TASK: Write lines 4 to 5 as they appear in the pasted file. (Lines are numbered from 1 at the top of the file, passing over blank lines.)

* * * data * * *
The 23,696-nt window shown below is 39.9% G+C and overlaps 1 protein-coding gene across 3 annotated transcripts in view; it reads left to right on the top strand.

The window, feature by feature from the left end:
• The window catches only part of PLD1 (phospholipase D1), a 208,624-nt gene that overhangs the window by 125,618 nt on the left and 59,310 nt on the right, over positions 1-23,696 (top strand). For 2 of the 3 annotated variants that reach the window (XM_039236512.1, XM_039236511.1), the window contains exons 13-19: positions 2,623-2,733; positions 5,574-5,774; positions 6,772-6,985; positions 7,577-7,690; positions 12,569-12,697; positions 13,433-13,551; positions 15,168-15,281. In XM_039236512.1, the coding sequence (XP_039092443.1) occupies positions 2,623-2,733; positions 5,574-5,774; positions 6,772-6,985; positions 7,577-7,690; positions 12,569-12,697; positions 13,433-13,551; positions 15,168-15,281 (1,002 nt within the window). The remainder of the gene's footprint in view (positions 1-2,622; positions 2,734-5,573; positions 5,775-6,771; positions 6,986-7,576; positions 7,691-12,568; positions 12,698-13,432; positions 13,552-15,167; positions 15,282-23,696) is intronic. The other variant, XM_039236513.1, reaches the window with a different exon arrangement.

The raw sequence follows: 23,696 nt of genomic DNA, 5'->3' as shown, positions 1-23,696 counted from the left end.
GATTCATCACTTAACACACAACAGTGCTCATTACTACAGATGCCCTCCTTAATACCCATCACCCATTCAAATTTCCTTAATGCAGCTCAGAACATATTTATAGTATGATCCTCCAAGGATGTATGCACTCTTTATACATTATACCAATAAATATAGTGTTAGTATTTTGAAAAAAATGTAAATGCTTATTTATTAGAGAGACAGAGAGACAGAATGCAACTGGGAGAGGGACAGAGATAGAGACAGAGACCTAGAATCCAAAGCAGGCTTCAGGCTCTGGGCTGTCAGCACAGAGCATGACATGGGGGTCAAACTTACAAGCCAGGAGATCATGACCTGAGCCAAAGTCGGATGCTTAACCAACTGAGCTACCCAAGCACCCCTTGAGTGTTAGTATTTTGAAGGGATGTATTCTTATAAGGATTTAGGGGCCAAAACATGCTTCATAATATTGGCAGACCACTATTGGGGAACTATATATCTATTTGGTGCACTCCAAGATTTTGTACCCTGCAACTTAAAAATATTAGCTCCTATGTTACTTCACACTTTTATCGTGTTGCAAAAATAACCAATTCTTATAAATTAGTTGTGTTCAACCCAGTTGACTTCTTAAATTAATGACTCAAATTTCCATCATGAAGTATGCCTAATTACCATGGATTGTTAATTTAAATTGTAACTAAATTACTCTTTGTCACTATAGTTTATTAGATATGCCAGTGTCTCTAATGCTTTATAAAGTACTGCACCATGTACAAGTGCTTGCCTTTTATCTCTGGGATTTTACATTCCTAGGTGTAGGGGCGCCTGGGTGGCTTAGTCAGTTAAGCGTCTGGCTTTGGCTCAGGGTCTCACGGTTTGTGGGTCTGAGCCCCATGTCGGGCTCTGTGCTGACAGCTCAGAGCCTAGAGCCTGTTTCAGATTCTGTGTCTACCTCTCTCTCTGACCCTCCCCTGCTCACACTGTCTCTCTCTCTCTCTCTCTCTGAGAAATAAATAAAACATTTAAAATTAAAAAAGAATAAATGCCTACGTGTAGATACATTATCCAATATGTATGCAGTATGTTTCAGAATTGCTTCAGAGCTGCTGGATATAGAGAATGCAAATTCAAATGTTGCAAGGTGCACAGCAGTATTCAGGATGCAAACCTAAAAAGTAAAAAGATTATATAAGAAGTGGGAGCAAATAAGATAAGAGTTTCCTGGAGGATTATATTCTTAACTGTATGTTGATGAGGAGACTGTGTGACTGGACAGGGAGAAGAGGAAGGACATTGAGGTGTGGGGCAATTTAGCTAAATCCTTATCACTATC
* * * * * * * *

The raw sequence follows: 23,696 nt of genomic DNA, 5'->3' as shown, positions 1-23,696 counted from the left end.
GATTCATCACTTAACACACAACAGTGCTCATTACTACAGATGCCCTCCTTAATACCCATCACCCATTCAAATTTCCTTAATGCAGCTCAGAACATATTTATAGTATGATCCTCCAAGGATGTATGCACTCTTTATACATTATACCAATAAATATAGTGTTAGTATTTTGAAAAAAATGTAAATGCTTATTTATTAGAGAGACAGAGAGACAGAATGCAACTGGGAGAGGGACAGAGATAGAGACAGAGACCTAGAATCCAAAGCAGGCTTCAGGCTCTGGGCTGTCAGCACAGAGCATGACATGGGGGTCAAACTTACAAGCCAGGAGATCATGACCTGAGCCAAAGTCGGATGCTTAACCAACTGAGCTACCCAAGCACCCCTTGAGTGTTAGTATTTTGAAGGGATGTATTCTTATAAGGATTTAGGGGCCAAAACATGCTTCATAATATTGGCAGACCACTATTGGGGAACTATATATCTATTTGGTGCACTCCAAGATTTTGTACCCTGCAACTTAAAAATATTAGCTCCTATGTTACTTCACACTTTTATCGTGTTGCAAAAATAACCAATTCTTATAAATTAGTTGTGTTCAACCCAGTTGACTTCTTAAATTAATGACTCAAATTTCCATCATGAAGTATGCCTAATTACCATGGATTGTTAATTTAAATTGTAACTAAATTACTCTTTGTCACTATAGTTTATTAGATATGCCAGTGTCTCTAATGCTTTATAAAGTACTGCACCATGTACAAGTGCTTGCCTTTTATCTCTGGGATTTTACATTCCTAGGTGTAGGGGCGCCTGGGTGGCTTAGTCAGTTAAGCGTCTGGCTTTGGCTCAGGGTCTCACGGTTTGTGGGTCTGAGCCCCATGTCGGGCTCTGTGCTGACAGCTCAGAGCCTAGAGCCTGTTTCAGATTCTGTGTCTACCTCTCTCTCTGACCCTCCCCTGCTCACACTGTCTCTCTCTCTCTCTCTCTCTGAGAAATAAATAAAACATTTAAAATTAAAAAAGAATAAATGCCTACGTGTAGATACATTATCCAATATGTATGCAGTATGTTTCAGAATTGCTTCAGAGCTGCTGGATATAGAGAATGCAAATTCAAATGTTGCAAGGTGCACAGCAGTATTCAGGATGCAAACCTAAAAAGTAAAAAGATTATATAAGAAGTGGGAGCAAATAAGATAAGAGTTTCCTGGAGGATTATATTCTTAACTGTATGTTGATGAGGAGACTGTGTGACTGGACAGGGAGAAGAGGAAGGACATTGAGGTGTGGGGCAATTTAGCTAAATCCTTATCACTATC